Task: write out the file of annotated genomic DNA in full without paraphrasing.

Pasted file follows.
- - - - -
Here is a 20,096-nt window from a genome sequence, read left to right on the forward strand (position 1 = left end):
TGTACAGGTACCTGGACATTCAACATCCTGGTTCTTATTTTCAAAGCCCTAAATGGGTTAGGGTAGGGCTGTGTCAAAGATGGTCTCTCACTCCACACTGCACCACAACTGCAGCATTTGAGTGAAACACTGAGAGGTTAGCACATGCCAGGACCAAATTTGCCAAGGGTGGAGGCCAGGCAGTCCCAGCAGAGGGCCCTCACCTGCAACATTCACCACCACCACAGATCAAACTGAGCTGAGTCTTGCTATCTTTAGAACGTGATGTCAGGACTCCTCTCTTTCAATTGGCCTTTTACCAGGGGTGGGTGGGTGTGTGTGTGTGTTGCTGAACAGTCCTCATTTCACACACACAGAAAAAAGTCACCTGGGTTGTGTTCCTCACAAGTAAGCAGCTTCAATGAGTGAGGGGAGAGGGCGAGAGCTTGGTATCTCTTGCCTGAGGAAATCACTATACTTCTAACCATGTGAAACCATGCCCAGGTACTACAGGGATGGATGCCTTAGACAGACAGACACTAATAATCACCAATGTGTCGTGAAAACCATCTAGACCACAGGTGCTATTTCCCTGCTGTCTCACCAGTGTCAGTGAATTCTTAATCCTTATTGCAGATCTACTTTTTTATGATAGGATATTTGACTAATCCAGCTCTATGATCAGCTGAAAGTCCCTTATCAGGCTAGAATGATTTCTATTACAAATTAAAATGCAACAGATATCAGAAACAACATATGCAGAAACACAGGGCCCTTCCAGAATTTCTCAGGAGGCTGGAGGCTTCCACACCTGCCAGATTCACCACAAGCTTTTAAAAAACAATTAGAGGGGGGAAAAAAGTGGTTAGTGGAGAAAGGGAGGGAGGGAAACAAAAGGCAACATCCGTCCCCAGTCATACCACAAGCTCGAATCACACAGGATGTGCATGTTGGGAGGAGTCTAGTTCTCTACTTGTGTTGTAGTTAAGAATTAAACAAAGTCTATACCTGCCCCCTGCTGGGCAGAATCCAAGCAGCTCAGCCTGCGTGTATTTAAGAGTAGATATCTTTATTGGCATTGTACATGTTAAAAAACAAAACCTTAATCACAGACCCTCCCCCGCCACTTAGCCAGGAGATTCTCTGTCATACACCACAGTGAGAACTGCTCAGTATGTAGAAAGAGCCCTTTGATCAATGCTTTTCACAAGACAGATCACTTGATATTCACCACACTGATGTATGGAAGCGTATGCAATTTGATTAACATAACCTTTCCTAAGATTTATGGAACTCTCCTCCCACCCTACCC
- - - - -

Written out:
Here is a 20,096-nt window from a genome sequence, read left to right on the forward strand (position 1 = left end):
TGTACAGGTACCTGGACATTCAACATCCTGGTTCTTATTTTCAAAGCCCTAAATGGGTTAGGGTAGGGCTGTGTCAAAGATGGTCTCTCACTCCACACTGCACCACAACTGCAGCATTTGAGTGAAACACTGAGAGGTTAGCACATGCCAGGACCAAATTTGCCAAGGGTGGAGGCCAGGCAGTCCCAGCAGAGGGCCCTCACCTGCAACATTCACCACCACCACAGATCAAACTGAGCTGAGTCTTGCTATCTTTAGAACGTGATGTCAGGACTCCTCTCTTTCAATTGGCCTTTTACCAGGGGTGGGTGGGTGTGTGTGTGTGTTGCTGAACAGTCCTCATTTCACACACACAGAAAAAAGTCACCTGGGTTGTGTTCCTCACAAGTAAGCAGCTTCAATGAGTGAGGGGAGAGGGCGAGAGCTTGGTATCTCTTGCCTGAGGAAATCACTATACTTCTAACCATGTGAAACCATGCCCAGGTACTACAGGGATGGATGCCTTAGACAGACAGACACTAATAATCACCAATGTGTCGTGAAAACCATCTAGACCACAGGTGCTATTTCCCTGCTGTCTCACCAGTGTCAGTGAATTCTTAATCCTTATTGCAGATCTACTTTTTTATGATAGGATATTTGACTAATCCAGCTCTATGATCAGCTGAAAGTCCCTTATCAGGCTAGAATGATTTCTATTACAAATTAAAATGCAACAGATATCAGAAACAACATATGCAGAAACACAGGGCCCTTCCAGAATTTCTCAGGAGGCTGGAGGCTTCCACACCTGCCAGATTCACCACAAGCTTTTAAAAAACAATTAGAGGGGGGAAAAAAGTGGTTAGTGGAGAAAGGGAGGGAGGGAAACAAAAGGCAACATCCGTCCCCAGTCATACCACAAGCTCGAATCACACAGGATGTGCATGTTGGGAGGAGTCTAGTTCTCTACTTGTGTTGTAGTTAAGAATTAAACAAAGTCTATACCTGCCCCCTGCTGGGCAGAATCCAAGCAGCTCAGCCTGCGTGTATTTAAGAGTAGATATCTTTATTGGCATTGTACATGTTAAAAAACAAAACCTTAATCACAGACCCTCCCCCGCCACTTAGCCAGGAGATTCTCTGTCATACACCACAGTGAGAACTGCTCAGTATGTAGAAAGAGCCCTTTGATCAATGCTTTTCACAAGACAGATCACTTGATATTCACCACACTGATGTATGGAAGCGTATGCAATTTGATTAACATAACCTTTCCTAAGATTTATGGAACTCTCCTCCCACCCTACCC